rough, ignorant peasants, who, having faithfully followed their leaders
into a quarrel which they themselves but half comprehended, now awaited
their doom with that same half-puzzled, stolid patience and dogged
courage which had helped them already to face death on the fatal field
of Sedgemoor.

There were some, too, of the yeoman class, some of the richer townsfolk,
and here and there a noncomformist divine, but save perhaps in a certain
intelligence and eagerness of expression, there was nothing to
distinguish the man of learning or station from the poorest peasant.
All alike were dirty, ragged, and dishevelled; unshaven, unwashed, with
ill-kempt beards and hair.  Existence in such a prison, following in
many cases upon days of homeless wanderings, had wrought this levelling
effect upon them all.  Their money, what little they once possessed, was
long ago exhausted. They could pay their gaolers for neither books,
amusements, nor drink.  They talked little; what was there to talk of?
For the most part they were plunged in the deepest apathy.  They had
fought, they had failed; now they awaited what was to come in silence.
They showed no fear, no despair, no hope, only a great patience.

Barbara gazed on the scene with the utmost astonishment and indignation.
Were these men, indeed, the same wild enthusiasts who a while ago had so
eagerly cheered Monmouth through the streets of Taunton? Aye, and not
only cheered him, but aided him loyally, leaving work, home, wife,
children, and all, that they might follow him and strike a blow for the
Cause. Were these indeed those who, armed but with stake or scythe, had
made such a gallant stand against the best disciplined troops of the
country; those who (men were forced to confess) would but for an
accident, undoubtedly have won an unprecedented victory?  Could these
indeed be the same?  She stared with anger and scorn at their silence,
their apathy, their unkempt looks.  Her ardent young nature had no
understanding of this submission to the Inevitable; she had not yet
learned that an Inevitable might exist.

Her birth and breeding afforded her no comprehension of the stolid
bravery of the peasantry.  The farther man is removed from the natural
state, the greater the advance he has made in civilisation, so much the
more does he deem it necessary to hide his emotions beneath an
artificial mask, to seem to be that which he is not. A century later in
the massacres in Paris the victims were for the most part nobles and
gentlemen; they went to their doom bravely, with a smile in their eyes,
a jest upon their lips.  In this great Rebellion of the West the victims
were the poorest of the peasantry; they faced their doom no less
bravely, but they faced it gravely, in silence.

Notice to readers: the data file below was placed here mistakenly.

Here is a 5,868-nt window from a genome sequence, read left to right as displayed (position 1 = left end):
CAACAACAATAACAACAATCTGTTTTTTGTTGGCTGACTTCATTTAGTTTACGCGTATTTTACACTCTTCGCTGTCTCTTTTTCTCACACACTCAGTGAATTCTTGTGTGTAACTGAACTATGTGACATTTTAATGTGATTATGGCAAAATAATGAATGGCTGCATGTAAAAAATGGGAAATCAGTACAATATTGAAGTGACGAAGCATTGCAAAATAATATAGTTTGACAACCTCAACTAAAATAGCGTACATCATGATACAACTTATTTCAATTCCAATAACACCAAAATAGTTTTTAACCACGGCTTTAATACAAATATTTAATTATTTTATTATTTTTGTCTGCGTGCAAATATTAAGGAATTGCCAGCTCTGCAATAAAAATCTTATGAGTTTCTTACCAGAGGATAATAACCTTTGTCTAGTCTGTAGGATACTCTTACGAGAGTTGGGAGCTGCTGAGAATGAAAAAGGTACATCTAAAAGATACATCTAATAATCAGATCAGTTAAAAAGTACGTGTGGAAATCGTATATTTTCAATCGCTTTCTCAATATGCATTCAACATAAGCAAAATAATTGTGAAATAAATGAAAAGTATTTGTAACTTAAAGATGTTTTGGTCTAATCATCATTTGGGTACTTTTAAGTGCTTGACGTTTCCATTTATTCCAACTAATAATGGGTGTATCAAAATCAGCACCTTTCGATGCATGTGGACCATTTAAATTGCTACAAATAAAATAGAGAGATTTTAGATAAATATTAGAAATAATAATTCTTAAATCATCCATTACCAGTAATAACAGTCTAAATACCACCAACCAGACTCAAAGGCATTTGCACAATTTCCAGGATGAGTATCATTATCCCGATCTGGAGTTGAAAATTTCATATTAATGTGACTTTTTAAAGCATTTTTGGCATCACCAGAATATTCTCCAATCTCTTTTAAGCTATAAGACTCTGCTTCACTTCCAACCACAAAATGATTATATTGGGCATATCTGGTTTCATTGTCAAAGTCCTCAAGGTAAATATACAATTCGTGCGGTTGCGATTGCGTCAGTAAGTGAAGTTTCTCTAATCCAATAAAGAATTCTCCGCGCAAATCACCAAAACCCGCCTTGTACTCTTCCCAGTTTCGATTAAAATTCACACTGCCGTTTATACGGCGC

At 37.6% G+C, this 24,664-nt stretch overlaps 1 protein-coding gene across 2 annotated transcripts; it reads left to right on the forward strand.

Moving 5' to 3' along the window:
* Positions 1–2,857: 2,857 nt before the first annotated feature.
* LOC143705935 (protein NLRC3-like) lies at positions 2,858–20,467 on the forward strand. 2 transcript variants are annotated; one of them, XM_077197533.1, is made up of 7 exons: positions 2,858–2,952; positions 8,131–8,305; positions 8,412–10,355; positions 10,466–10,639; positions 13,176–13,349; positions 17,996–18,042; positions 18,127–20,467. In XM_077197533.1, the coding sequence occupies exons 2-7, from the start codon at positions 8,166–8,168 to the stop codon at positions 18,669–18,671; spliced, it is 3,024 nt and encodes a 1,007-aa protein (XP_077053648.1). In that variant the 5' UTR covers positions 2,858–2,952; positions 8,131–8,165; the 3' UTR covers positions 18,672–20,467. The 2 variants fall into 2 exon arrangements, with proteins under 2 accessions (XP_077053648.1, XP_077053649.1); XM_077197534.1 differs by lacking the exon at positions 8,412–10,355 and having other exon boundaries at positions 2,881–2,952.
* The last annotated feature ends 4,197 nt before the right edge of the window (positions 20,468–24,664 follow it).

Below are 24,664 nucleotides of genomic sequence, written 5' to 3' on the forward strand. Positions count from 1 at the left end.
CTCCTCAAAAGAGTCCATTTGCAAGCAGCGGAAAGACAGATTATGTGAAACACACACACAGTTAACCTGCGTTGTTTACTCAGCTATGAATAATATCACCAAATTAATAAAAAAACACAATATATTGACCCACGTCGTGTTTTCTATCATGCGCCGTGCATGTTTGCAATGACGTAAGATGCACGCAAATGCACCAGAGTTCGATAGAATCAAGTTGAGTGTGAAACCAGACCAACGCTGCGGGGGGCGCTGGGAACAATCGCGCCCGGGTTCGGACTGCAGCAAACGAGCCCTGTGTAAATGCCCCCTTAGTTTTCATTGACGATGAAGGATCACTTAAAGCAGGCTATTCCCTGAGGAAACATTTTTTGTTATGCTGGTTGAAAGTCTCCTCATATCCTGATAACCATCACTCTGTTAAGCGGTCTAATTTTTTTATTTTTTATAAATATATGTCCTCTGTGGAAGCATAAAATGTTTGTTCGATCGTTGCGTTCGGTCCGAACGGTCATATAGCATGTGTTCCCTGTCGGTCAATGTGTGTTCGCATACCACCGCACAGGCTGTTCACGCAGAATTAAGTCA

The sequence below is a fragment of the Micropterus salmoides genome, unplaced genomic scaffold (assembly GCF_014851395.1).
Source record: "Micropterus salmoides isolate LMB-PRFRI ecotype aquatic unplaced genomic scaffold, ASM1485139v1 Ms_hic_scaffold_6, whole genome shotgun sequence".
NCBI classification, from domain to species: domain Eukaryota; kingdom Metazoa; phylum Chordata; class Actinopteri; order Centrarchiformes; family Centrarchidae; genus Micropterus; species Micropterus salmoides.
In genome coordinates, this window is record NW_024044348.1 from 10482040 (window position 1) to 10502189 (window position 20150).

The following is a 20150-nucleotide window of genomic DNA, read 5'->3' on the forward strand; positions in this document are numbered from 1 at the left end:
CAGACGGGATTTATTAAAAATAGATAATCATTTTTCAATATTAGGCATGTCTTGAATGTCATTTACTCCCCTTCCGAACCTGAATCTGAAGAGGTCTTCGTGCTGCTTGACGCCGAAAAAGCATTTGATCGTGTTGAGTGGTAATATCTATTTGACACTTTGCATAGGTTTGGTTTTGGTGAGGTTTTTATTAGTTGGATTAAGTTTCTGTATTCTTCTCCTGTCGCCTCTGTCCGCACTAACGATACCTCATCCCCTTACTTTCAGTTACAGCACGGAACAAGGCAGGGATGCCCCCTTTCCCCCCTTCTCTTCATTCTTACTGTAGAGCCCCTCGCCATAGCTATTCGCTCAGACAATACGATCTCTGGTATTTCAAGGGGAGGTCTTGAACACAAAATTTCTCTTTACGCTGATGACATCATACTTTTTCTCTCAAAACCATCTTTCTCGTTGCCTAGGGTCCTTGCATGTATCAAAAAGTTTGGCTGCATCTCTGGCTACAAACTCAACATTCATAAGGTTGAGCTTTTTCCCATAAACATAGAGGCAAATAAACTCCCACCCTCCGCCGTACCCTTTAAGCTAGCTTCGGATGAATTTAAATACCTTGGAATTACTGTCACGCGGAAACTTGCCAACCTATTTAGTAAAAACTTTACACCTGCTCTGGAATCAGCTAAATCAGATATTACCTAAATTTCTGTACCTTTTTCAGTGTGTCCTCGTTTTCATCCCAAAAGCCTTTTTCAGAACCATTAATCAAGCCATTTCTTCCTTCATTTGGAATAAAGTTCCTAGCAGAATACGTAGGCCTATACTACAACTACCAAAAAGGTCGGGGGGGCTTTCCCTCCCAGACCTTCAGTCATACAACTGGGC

Barbara’s family traditions had taught her nothing of this.  She had
expected her fellow prisoners to be a company of merry dare-devils such
as her brother Rupert, or Sir Peter Dare, men who laughed at danger,
mocked their gaolers, and turned misfortune, nay, death itself, into a
subject for jest.  Men, too, who could fight fiercely and endure bravely
on occasion, yet would scorn to appear serious in any circumstances
(save perchance when discussing the set of a doublet or the colour of a
bow), and who looked upon gravity as a sign of cowardice.  Such were the
rebels she knew, the rebels she had dreamed of, gay, careless, defiant
to the end; not such as these, silent, sunk in a helpless submission to
their fate.  She could not understand.  She looked round upon them in
indignation, her lips curled in scorn.

But while she stood there surveying the scene she had herself been the
subject of observation; presently one of the prisoners approached her
and interrupted her meditations.

"What are you doing in this place, my child?" he asked gently.

The speaker was a small, spare man, with bushy white hair and beard, a
face seamed and lined with age, yet full of kindliness and humour, with
a pair of bright, piercing eyes; a face calculated to win friends or to
daunt foes.

Barbara turned to him at once as to an old friend; his voice invited
confidence.

"I was arrested but yesterday, sir, on a charge of sheltering rebels,
and I am here, as the rest of the company, to await my trial."

"You are very young, but you have a stout heart," he said, smiling
kindly.

"Why, sir, I hope so," answered Barbara cheerfully. "I am Barbara
Winslow of Durford Manor, and no Winslow yet was ever written coward,"
she added proudly, with a scornful glance round the shed.

"Noblesse oblige," he quoted, smiling at her sadly. "Ah, child, your
strength may seem great, but trust not in it too wholly, lest in the
hour of darkness it prove but a broken reed."

Barbara was puzzled.  "What mean you, sir?  Sure, ’tis not sinful to be
brave for a name’s sake."

"Nay, I say not that," he answered gently.  "There be three qualities
that have power to beget a courage unto death—Faith, Love, and Pride.
But of these three only the courage born of Faith has never been known
to fail.  Yet whencesoever it springs, courage is the gift of God and a